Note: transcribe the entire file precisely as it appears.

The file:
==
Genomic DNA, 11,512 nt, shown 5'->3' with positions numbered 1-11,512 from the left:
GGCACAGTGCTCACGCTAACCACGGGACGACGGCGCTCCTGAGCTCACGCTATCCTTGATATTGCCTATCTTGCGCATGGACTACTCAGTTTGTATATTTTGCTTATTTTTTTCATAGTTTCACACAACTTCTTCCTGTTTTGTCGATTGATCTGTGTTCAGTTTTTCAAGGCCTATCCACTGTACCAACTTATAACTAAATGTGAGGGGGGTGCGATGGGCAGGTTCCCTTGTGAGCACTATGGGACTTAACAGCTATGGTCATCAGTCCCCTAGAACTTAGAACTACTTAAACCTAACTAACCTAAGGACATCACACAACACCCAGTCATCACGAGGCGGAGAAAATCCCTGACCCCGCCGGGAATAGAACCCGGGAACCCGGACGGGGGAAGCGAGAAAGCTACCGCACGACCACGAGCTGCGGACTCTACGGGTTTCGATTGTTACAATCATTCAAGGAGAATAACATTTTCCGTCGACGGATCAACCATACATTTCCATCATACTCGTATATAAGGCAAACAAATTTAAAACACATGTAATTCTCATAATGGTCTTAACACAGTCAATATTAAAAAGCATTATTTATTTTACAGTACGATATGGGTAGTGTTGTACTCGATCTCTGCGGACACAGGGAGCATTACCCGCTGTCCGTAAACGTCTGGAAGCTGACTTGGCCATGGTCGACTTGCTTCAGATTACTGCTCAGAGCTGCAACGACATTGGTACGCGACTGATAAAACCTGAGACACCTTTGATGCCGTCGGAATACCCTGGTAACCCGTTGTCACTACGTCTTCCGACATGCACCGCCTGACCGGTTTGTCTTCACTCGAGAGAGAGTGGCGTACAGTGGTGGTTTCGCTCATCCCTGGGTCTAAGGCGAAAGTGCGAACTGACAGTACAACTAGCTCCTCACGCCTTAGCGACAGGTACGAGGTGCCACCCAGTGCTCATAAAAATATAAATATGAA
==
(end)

Genomic DNA, 11,512 nt, shown 5'->3' with positions numbered 1-11,512 from the left:
GGCACAGTGCTCACGCTAACCACGGGACGACGGCGCTCCTGAGCTCACGCTATCCTTGATATTGCCTATCTTGCGCATGGACTACTCAGTTTGTATATTTTGCTTATTTTTTTCATAGTTTCACACAACTTCTTCCTGTTTTGTCGATTGATCTGTGTTCAGTTTTTCAAGGCCTATCCACTGTACCAACTTATAACTAAATGTGAGGGGGGTGCGATGGGCAGGTTCCCTTGTGAGCACTATGGGACTTAACAGCTATGGTCATCAGTCCCCTAGAACTTAGAACTACTTAAACCTAACTAACCTAAGGACATCACACAACACCCAGTCATCACGAGGCGGAGAAAATCCCTGACCCCGCCGGGAATAGAACCCGGGAACCCGGACGGGGGAAGCGAGAAAGCTACCGCACGACCACGAGCTGCGGACTCTACGGGTTTCGATTGTTACAATCATTCAAGGAGAATAACATTTTCCGTCGACGGATCAACCATACATTTCCATCATACTCGTATATAAGGCAAACAAATTTAAAACACATGTAATTCTCATAATGGTCTTAACACAGTCAATATTAAAAAGCATTATTTATTTTACAGTACGATATGGGTAGTGTTGTACTCGATCTCTGCGGACACAGGGAGCATTACCCGCTGTCCGTAAACGTCTGGAAGCTGACTTGGCCATGGTCGACTTGCTTCAGATTACTGCTCAGAGCTGCAACGACATTGGTACGCGACTGATAAAACCTGAGACACCTTTGATGCCGTCGGAATACCCTGGTAACCCGTTGTCACTACGTCTTCCGACATGCACCGCCTGACCGGTTTGTCTTCACTCGAGAGAGAGTGGCGTACAGTGGTGGTTTCGCTCATCCCTGGGTCTAAGGCGAAAGTGCGAACTGACAGTACAACTAGCTCCTCACGCCTTAGCGACAGGTACGAGGTGCCACCCAGTGCTCATAAAAATATAAATATGAA